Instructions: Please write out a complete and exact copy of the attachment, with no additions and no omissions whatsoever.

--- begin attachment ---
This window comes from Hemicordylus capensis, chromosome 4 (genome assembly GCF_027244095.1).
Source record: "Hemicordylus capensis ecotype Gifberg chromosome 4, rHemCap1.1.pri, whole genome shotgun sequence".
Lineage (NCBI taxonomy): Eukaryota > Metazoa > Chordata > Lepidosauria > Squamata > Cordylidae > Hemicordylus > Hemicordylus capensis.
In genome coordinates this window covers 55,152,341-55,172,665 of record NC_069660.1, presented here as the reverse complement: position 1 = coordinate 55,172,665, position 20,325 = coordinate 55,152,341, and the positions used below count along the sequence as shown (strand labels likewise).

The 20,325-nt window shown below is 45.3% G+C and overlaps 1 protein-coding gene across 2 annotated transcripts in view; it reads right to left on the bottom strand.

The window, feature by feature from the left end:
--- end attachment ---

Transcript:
This window comes from Hemicordylus capensis, chromosome 4 (genome assembly GCF_027244095.1).
Source record: "Hemicordylus capensis ecotype Gifberg chromosome 4, rHemCap1.1.pri, whole genome shotgun sequence".
Lineage (NCBI taxonomy): Eukaryota > Metazoa > Chordata > Lepidosauria > Squamata > Cordylidae > Hemicordylus > Hemicordylus capensis.
In genome coordinates this window covers 55,152,341-55,172,665 of record NC_069660.1, presented here as the reverse complement: position 1 = coordinate 55,172,665, position 20,325 = coordinate 55,152,341, and the positions used below count along the sequence as shown (strand labels likewise).

The 20,325-nt window shown below is 45.3% G+C and overlaps 1 protein-coding gene across 2 annotated transcripts in view; it reads right to left on the bottom strand.

The window, feature by feature from the left end: